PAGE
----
Nigeria’s Vice President, Yemi Osinbajo has proposed a Debt-For-Climate (DFC) swap deal that will allow African countries to advance the course of global net-zero emissions targets and facilitate energy access.
The VP who made the proposal while delivering a lecture on a just and equitable energy transition for Africa at the Center for Global Development in Washington D.C said that “debt for climate swaps is a type of debt swap where bilateral or multilateral debt is forgiven by creditors in exchange for a commitment by the debtor to use the outstanding debt service payments for national climate action programs.
According to him, the creditor country or institution agrees to forgive part of a debt, provided the debtor country would pay the avoided debt service payment in a local currency into an escrow or any other transparent fund and the funds must then be used for agreed climate projects in the debtor country.”
While Justifying his position on the debt swap deal, Osinbajo said that the commitment to it would “increase the fiscal space for climate-related investments and reduce the debt burden for participating developing countries.
The global carbon market
The Vice President used the opportunity to propose what he described as greater participation of African countries in the Global Carbon Market while exploring financing options for the energy transition.
He said that there is a need to take a comprehensive approach in working jointly towards common goals, including the market and environmental opportunities presented by the financing of clean energy assets in growing energy markets.
The VP explained that in addition to conventional capital flows both from public and private sources, it is also essential that Africa can participate more fully in the global carbon finance market.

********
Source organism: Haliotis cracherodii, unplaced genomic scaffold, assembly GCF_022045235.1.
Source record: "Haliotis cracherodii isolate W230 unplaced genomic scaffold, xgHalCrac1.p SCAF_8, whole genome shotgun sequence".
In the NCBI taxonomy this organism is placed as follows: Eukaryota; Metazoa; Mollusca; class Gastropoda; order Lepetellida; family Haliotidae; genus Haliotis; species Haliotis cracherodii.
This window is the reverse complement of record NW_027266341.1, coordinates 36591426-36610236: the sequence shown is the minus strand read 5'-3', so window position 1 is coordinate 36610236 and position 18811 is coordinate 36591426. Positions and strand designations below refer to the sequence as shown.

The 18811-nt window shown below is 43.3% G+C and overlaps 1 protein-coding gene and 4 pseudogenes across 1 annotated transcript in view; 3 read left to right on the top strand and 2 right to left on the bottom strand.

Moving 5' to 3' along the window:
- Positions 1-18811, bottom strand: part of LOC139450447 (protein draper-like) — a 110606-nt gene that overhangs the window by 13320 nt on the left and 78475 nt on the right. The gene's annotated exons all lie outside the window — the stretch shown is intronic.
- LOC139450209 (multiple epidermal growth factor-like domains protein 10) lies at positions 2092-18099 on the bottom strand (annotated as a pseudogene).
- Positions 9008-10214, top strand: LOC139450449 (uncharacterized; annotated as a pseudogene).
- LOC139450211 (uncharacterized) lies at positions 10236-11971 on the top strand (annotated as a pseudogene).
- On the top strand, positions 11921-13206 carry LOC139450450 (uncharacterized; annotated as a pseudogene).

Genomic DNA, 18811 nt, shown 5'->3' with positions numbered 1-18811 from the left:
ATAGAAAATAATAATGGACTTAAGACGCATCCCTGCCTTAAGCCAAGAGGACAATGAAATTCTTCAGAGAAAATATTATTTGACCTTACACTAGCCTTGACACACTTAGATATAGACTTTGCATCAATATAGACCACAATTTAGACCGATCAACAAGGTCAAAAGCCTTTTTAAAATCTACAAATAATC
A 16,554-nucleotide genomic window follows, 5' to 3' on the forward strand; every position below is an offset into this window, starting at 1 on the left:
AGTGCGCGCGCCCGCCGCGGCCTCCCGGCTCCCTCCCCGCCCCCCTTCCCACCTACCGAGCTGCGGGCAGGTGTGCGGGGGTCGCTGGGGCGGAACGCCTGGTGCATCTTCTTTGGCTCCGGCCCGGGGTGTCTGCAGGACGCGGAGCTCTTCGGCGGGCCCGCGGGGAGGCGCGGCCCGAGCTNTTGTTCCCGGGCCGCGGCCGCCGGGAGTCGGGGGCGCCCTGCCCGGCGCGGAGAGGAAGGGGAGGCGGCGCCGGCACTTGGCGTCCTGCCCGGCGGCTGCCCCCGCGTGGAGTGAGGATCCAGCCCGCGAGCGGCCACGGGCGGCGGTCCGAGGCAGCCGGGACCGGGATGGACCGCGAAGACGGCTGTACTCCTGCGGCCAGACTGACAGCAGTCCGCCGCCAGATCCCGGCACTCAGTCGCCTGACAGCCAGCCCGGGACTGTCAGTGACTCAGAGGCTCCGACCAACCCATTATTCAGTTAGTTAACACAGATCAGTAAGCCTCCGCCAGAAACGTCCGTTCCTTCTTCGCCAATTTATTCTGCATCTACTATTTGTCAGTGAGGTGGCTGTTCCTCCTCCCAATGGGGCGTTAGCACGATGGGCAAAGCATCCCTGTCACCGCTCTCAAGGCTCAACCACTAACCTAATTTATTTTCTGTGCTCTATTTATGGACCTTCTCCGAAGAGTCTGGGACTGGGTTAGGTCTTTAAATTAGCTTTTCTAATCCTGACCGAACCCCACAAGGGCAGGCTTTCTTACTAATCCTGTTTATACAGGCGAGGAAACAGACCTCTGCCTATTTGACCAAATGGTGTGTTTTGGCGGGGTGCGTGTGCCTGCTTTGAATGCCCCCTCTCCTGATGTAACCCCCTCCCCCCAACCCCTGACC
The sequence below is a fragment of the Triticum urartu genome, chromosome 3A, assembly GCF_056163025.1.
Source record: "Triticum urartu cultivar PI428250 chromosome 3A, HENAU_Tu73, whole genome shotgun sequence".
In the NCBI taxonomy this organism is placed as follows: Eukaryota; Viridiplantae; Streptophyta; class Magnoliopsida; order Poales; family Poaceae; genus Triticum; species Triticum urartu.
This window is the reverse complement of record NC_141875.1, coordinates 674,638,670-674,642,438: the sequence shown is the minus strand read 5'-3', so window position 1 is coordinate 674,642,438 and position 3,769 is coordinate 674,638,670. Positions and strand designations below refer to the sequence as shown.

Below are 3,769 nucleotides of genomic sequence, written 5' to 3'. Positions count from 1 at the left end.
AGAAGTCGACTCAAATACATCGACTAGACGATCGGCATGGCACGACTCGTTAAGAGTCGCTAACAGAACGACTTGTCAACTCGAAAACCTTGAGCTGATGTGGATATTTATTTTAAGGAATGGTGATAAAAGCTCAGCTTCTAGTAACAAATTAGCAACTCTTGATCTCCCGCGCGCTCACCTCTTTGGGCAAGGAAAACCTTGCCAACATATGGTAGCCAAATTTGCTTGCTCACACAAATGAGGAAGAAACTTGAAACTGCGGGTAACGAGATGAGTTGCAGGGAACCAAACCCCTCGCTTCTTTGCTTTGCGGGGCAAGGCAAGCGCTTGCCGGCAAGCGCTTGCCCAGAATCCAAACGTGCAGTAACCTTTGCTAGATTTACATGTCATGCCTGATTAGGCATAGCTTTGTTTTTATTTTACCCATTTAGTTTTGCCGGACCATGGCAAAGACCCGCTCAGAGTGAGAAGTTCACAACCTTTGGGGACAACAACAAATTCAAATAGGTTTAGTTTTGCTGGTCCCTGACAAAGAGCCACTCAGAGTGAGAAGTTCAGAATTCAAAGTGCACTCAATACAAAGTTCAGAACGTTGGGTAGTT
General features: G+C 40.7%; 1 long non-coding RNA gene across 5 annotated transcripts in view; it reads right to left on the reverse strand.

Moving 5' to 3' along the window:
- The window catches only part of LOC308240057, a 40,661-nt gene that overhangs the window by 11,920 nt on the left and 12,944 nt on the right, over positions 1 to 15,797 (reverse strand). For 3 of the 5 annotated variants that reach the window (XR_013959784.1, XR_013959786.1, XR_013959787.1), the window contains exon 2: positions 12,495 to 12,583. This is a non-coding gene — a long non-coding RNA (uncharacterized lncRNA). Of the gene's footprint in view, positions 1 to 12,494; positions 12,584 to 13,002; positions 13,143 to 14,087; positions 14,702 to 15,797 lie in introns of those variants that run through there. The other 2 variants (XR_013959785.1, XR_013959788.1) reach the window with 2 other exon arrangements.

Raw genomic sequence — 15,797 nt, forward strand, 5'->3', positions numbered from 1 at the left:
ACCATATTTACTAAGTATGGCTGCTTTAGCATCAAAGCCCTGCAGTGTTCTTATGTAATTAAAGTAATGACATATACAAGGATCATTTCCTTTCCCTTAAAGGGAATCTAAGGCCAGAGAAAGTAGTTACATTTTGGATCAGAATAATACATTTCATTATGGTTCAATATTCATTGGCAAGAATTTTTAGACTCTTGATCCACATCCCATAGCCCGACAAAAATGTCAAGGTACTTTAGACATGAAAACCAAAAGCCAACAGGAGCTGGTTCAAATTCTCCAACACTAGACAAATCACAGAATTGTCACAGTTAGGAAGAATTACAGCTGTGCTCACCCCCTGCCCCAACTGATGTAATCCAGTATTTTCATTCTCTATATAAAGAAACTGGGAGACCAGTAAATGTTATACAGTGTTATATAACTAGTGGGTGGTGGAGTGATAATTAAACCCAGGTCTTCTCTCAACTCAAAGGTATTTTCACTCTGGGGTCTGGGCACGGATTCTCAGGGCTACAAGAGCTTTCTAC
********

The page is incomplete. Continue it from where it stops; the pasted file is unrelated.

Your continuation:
Speaking further, he said that direct carbon pricing systems through carbon taxes have largely been concentrated in high and middle-income countries.
He however noted that carbon markets can play a significant role in catalyzing sustainable energy deployment by directing private capital into climate action, improving global energy security, providing diversified incentive structures, especially in developing countries, and providing an impetus for clean energy markets when the price economics looks less compelling – as is the case today.
The VP encouraged developed countries to as a matter of urgency, support the African continent to develop into what he described as a global supplier of carbon credits, ranging from biodiversity to energy-based credits,” which would be a leap forward in aligning carbon pricing and related policy around achieving a just transition.
Osinbajo noted that the central thinking for most developing countries is that Africa is confronted on this issue of a just transition with two, not one, existential crises, the climate crisis and extreme poverty. This is as he tried to address the concerns of the African continent and other developing countries regarding a just transition.